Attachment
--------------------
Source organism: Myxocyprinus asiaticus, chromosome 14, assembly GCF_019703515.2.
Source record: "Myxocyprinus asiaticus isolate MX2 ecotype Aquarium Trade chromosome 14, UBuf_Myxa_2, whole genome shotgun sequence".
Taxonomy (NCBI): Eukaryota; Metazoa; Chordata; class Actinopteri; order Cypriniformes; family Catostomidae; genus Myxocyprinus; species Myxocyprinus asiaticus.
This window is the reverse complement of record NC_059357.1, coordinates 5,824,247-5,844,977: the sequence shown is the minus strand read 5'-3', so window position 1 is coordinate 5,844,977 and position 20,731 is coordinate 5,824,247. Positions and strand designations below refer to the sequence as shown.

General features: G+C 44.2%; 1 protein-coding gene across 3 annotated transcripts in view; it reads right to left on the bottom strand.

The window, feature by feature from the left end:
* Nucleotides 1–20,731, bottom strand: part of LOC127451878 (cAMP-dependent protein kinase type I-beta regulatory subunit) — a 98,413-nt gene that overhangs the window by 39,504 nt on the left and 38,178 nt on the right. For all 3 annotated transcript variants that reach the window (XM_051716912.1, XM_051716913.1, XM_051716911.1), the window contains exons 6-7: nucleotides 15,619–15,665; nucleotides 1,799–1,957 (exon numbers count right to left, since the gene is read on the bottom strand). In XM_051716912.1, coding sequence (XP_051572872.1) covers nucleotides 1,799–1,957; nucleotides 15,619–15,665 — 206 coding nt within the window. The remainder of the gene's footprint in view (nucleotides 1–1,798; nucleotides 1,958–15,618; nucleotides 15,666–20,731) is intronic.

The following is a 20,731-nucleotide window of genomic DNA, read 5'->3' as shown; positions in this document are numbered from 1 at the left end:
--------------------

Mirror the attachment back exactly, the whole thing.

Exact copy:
Source organism: Myxocyprinus asiaticus, chromosome 14, assembly GCF_019703515.2.
Source record: "Myxocyprinus asiaticus isolate MX2 ecotype Aquarium Trade chromosome 14, UBuf_Myxa_2, whole genome shotgun sequence".
Taxonomy (NCBI): Eukaryota; Metazoa; Chordata; class Actinopteri; order Cypriniformes; family Catostomidae; genus Myxocyprinus; species Myxocyprinus asiaticus.
This window is the reverse complement of record NC_059357.1, coordinates 5,824,247-5,844,977: the sequence shown is the minus strand read 5'-3', so window position 1 is coordinate 5,844,977 and position 20,731 is coordinate 5,824,247. Positions and strand designations below refer to the sequence as shown.

General features: G+C 44.2%; 1 protein-coding gene across 3 annotated transcripts in view; it reads right to left on the bottom strand.

The window, feature by feature from the left end:
* Nucleotides 1–20,731, bottom strand: part of LOC127451878 (cAMP-dependent protein kinase type I-beta regulatory subunit) — a 98,413-nt gene that overhangs the window by 39,504 nt on the left and 38,178 nt on the right. For all 3 annotated transcript variants that reach the window (XM_051716912.1, XM_051716913.1, XM_051716911.1), the window contains exons 6-7: nucleotides 15,619–15,665; nucleotides 1,799–1,957 (exon numbers count right to left, since the gene is read on the bottom strand). In XM_051716912.1, coding sequence (XP_051572872.1) covers nucleotides 1,799–1,957; nucleotides 15,619–15,665 — 206 coding nt within the window. The remainder of the gene's footprint in view (nucleotides 1–1,798; nucleotides 1,958–15,618; nucleotides 15,666–20,731) is intronic.

The following is a 20,731-nucleotide window of genomic DNA, read 5'->3' as shown; positions in this document are numbered from 1 at the left end: